In almost a quarter of a century I have had the pleasure of working in some brilliant b2b sales teams. I have noticed some common characteristics they share.
First, there is always a small percentage of top performers. Sales professionals who bring home a disproportionate share of the number. What often makes them great is that they have an established and disciplined ‘way of selling’, and they use this to systematically make better than average decisions on where to invest effort.
You also find a small percentage who struggle to contribute, the ones that managers are looking to move on.
Then finally you have the majority of the team, those who are solid performers. They do a decent job but contribute significantly to the fact that only 64% of b2b sales people hit quota in 2015.Only 64% of b2b sales people hit quota in 2015 Click To Tweet
This is a typical bell curve distribution for sales performance. It is vital that you improve the performance of the 86.5% majority.
Imagine how your performance could be improved by uplifting this majority. If you could move this bell distribution to the right your average performers will contribute significantly more.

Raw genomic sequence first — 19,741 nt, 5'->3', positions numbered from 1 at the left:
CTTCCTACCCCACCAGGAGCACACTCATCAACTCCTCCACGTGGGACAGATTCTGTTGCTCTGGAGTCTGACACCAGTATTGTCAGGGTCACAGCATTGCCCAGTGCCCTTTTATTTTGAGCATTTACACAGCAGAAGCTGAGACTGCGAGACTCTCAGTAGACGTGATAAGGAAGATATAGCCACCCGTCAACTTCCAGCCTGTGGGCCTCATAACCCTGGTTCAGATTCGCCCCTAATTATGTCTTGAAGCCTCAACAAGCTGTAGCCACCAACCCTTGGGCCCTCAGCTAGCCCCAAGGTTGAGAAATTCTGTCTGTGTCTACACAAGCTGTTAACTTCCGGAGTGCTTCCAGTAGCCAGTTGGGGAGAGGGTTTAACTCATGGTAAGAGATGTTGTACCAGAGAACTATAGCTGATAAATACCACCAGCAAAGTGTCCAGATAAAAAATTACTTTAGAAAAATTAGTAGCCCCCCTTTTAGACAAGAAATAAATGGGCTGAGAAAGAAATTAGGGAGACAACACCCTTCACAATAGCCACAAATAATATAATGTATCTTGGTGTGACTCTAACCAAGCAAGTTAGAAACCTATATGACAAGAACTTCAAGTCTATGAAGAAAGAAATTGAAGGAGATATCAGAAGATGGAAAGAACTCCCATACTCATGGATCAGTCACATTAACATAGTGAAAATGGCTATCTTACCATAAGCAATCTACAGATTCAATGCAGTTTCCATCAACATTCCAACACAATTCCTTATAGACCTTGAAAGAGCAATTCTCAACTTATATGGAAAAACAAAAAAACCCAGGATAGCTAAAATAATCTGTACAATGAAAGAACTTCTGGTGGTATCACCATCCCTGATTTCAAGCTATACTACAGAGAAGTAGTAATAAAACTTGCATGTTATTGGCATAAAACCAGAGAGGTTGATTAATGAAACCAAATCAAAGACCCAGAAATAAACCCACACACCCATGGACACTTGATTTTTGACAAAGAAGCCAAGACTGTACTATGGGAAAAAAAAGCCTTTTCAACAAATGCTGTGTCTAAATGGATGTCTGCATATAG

A 5% shift in performance of the core performers yields over 70% more revenue when compared to a 5% shift in productivity for high performers (Source: Sales Executive Council)
What can you do to move this middle?
Three core levers have been proven to improve performance.
- The best performers use a consistent selling approach. One that simply shows the ‘average’ sales person what good looks like.
- The best companies provide simple tools. Tools that help those in the middle to execute their day to day activities more easily.
- The best managers focus on setting, communicating and managing the right activities and behaviours. They prioritise coaching effort in the middle of the curve, rather than spending most effort with the top and bottom performers.
Simply put – work out what good looks like, then go to work moving the whole team towards that vision. If you make your approach too hard then only your top performers will be smart enough to ‘get it’. As a result you will miss out on the accelerated uplift from the middle.
Are you ready to improve to performance of the majority?